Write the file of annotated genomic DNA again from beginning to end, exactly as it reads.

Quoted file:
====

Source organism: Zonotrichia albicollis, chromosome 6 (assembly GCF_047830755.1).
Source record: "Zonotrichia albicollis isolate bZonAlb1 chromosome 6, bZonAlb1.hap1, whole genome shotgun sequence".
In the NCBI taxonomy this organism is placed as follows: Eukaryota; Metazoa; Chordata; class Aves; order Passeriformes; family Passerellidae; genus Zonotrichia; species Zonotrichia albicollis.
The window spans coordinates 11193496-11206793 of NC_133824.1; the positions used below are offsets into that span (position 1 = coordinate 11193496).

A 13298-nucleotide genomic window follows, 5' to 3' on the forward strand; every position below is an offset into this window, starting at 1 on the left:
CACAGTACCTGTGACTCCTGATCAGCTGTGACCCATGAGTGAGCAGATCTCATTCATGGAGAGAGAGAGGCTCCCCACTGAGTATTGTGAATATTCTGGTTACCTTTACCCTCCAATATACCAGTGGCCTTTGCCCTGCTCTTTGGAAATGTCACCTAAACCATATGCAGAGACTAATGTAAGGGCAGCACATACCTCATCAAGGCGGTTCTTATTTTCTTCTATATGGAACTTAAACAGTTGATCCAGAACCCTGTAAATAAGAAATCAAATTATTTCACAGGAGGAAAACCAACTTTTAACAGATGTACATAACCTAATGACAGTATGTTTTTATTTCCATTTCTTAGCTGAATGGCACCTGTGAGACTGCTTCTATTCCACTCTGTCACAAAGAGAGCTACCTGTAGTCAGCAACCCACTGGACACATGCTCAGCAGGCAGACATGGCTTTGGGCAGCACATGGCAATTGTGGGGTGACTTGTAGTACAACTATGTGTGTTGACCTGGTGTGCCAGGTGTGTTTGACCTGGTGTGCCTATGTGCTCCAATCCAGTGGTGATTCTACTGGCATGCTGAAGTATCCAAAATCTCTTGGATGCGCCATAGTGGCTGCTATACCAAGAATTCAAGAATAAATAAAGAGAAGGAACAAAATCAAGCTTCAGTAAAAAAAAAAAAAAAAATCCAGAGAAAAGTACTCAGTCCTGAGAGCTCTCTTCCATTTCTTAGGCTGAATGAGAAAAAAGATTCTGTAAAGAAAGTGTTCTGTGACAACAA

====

Source organism: Zonotrichia albicollis, chromosome 6 (assembly GCF_047830755.1).
Source record: "Zonotrichia albicollis isolate bZonAlb1 chromosome 6, bZonAlb1.hap1, whole genome shotgun sequence".
In the NCBI taxonomy this organism is placed as follows: Eukaryota; Metazoa; Chordata; class Aves; order Passeriformes; family Passerellidae; genus Zonotrichia; species Zonotrichia albicollis.
The window spans coordinates 11193496-11206793 of NC_133824.1; the positions used below are offsets into that span (position 1 = coordinate 11193496).

A 13298-nucleotide genomic window follows, 5' to 3' on the forward strand; every position below is an offset into this window, starting at 1 on the left:
CACAGTACCTGTGACTCCTGATCAGCTGTGACCCATGAGTGAGCAGATCTCATTCATGGAGAGAGAGAGGCTCCCCACTGAGTATTGTGAATATTCTGGTTACCTTTACCCTCCAATATACCAGTGGCCTTTGCCCTGCTCTTTGGAAATGTCACCTAAACCATATGCAGAGACTAATGTAAGGGCAGCACATACCTCATCAAGGCGGTTCTTATTTTCTTCTATATGGAACTTAAACAGTTGATCCAGAACCCTGTAAATAAGAAATCAAATTATTTCACAGGAGGAAAACCAACTTTTAACAGATGTACATAACCTAATGACAGTATGTTTTTATTTCCATTTCTTAGCTGAATGGCACCTGTGAGACTGCTTCTATTCCACTCTGTCACAAAGAGAGCTACCTGTAGTCAGCAACCCACTGGACACATGCTCAGCAGGCAGACATGGCTTTGGGCAGCACATGGCAATTGTGGGGTGACTTGTAGTACAACTATGTGTGTTGACCTGGTGTGCCAGGTGTGTTTGACCTGGTGTGCCTATGTGCTCCAATCCAGTGGTGATTCTACTGGCATGCTGAAGTATCCAAAATCTCTTGGATGCGCCATAGTGGCTGCTATACCAAGAATTCAAGAATAAATAAAGAGAAGGAACAAAATCAAGCTTCAGTAAAAAAAAAAAAAAAAATCCAGAGAAAAGTACTCAGTCCTGAGAGCTCTCTTCCATTTCTTAGGCTGAATGAGAAAAAAGATTCTGTAAAGAAAGTGTTCTGTGACAACAA